Gordon Ramsay’s “24 Hours to Hell and Back”

As a fan of Kitchen Nightmares and Gordon Ramsay in general, I was excited to see him returning with a new “restaurant help” show after a nearly four year hiatus. In fact, judging from the commercials, it appeared that this was going to be the same show, just done in a more challenging 24 hours as opposed to the few days or week he used to give himself. While 24 Hours to Hell and Back does have the feel of Kitchen Nightmares, it manages to be too over-the-top for its own good. As if you think Ramsay couldn’t scream or curse any more than he usually does, you are wrong. Only now he has elevated his game by actually throwing a piece of rotten meat at faulty workers and making them eat the same mold-invested nacho cheese that was served to him an hour earlier. 

But was that mold incident the real deal or for the camera with a “stand-in” cheese? One would think in this world of liability and lawsuits that had he actually force-fed them cheese with spots of green mold festering and one of them was to get sick or die, that would be the end of Mr. Ramsey and his television empire. That’s the problem with 24 Hours to Hell and Back. No, it’s not the cheese. Hell, I was rooting for him when he made the three stooges running the restaurant have a taste of their own medicine. Privately, some of the cooks and managers of these nightmarish kitchens deserve worse. The problem is that everything in this show is for the camera.

Yes, this is reality TV. Yes, we can expect a fair deal of it to be staged or partially rehearsed. But at least with Kitchen Nightmares, the scenario was more believable. He had a whole week to work with the chefs, clean and remodel the restaurant, work up publicity, etc. We can actually believe some of the outlandish things that happened actually happened because of the general craziness of the restaurant industry. When all of that is condensed into 24 hours, the look is artificial. Ramsay even entered the restaurant in disguise (as a mustachioed police officer) which is going to be a new feature of this new series (in later episodes, we see him dressed up to look like a grandmother). Is that really necessary? And how disguising can it be when a full camera crew was already waiting in the bathroom for him when it was time to get out of the costume and approach the workers for real?

The kitchens are dirtier, the workers and owners more buffoonish. The first part of that statement, I am sure, is not an exaggeration. After years of the old show and Robert Irvine’s Restaurant Impossible, it is hard to believe that more people have not died of foodborne illness. Watching this show makes you want to eat at home for the rest of your life.

Kitchen Nightmares made it seem that helping the restaurant was the true purpose of the show. 24 Hours does nothing but show off Ramsay’s “kitchen on wheels” training truck and a hectic, frenzied atmosphere that even such a project in real life could not produce. It also aims to advance a culinary agenda by turning the first restaurant (the Trolley Stop Cafe in New Orleans) from a diner into a more fine dining establishment. As an around-the-clock location which had become a haven over the years for late night munchies after hitting the bar, Ramsay seemingly erased the breakfast food and burgers and replaced them with a plate of a pork chop and collared greens, and a frittata. The menu was reduced to four items, which according to angry people on social media, still stands. The reason? How many dishes can you teach someone in the course of a few hours?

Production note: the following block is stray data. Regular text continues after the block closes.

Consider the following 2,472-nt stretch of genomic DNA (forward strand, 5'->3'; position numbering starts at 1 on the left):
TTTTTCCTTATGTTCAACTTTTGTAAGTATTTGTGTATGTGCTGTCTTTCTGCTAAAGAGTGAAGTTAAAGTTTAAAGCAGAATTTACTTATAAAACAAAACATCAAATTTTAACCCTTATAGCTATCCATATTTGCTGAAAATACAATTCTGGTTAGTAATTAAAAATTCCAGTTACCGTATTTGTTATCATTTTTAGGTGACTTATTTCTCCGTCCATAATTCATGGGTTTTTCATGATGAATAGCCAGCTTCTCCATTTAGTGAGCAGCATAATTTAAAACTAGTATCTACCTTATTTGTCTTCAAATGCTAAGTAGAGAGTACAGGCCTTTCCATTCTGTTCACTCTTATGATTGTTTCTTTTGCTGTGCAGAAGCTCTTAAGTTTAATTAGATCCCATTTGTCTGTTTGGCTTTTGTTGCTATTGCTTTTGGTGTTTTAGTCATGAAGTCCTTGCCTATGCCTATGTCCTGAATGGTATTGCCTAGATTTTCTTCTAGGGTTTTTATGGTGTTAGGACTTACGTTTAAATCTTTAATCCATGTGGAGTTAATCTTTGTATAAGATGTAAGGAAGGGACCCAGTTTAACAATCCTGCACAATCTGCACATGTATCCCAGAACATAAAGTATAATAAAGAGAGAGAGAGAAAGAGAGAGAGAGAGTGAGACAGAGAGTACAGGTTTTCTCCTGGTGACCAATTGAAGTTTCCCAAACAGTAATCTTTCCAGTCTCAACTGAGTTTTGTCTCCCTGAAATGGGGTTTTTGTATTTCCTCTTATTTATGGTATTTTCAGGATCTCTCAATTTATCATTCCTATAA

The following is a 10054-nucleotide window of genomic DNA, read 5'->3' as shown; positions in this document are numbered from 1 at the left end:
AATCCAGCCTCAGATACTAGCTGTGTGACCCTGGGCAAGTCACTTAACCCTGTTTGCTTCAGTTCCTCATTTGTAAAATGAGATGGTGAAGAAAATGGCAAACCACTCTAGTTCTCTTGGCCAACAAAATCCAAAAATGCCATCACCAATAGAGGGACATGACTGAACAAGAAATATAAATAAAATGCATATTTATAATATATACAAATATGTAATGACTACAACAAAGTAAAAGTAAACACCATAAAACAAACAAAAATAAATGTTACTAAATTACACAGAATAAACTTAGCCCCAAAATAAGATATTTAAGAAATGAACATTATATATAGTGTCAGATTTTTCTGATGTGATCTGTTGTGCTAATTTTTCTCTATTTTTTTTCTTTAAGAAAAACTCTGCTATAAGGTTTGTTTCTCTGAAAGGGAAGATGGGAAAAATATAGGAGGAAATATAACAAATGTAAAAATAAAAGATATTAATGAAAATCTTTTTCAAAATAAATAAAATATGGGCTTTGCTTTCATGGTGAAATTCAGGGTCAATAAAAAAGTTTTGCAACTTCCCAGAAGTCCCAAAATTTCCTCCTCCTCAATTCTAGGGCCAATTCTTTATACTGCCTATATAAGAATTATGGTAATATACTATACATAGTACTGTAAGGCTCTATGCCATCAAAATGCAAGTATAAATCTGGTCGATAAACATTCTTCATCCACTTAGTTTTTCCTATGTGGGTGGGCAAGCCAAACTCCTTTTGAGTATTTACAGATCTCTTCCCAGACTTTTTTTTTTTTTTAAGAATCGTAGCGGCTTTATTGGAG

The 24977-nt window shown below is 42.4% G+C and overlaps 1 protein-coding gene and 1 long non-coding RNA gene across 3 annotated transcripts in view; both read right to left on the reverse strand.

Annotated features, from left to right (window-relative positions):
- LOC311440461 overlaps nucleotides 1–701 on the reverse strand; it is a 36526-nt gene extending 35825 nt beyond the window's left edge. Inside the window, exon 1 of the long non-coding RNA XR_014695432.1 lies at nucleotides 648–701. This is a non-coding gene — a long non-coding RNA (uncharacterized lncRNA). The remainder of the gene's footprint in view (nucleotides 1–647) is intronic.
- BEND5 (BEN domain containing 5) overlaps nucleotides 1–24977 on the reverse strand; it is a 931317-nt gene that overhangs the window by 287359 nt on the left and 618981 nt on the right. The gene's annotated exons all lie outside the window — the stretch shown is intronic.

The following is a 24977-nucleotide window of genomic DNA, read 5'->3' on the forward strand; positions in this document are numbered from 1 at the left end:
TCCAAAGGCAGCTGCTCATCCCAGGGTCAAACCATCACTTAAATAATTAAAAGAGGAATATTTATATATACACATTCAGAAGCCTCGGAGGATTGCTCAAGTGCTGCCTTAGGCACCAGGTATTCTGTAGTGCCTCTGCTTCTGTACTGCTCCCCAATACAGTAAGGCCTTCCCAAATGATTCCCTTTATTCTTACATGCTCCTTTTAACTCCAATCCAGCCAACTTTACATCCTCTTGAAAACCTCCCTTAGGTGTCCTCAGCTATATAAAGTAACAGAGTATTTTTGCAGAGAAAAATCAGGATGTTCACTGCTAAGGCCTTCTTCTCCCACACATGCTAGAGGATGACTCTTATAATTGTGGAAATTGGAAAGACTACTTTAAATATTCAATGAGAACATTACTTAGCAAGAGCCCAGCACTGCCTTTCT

There was a lot I liked about this show and I will give it another shot next week. Ramsey’s softer side is shown, as he shares a private moment with the kitchen manager over their difficult younger years and how they overcame them. However, everything else seems to outweigh it. I know the target audience has no patience, but the pacing was too frantic even for them.

There is no restaurant development in 24 Hours to Hell and Back, only drama. There is no working with the kitchen team on a new menu, just five minutes of screen-time where Ramsey shows the kitchen manager a new dish and then yells at him moments later when he cannot replicate it. That’s not how teaching works. There are no bonding exercises and extensive forums where the workers voice their opinions in detail, only a minuscule denigration of the coddled millennial owner, by his employees, who has no idea what he is doing early on in the show. There are plenty of people who see Ramsey as a bully over a chef, and an episode like this does nothing to quell such a sentiment. 24 hours is the point of the show, but it hurts more than it helps.


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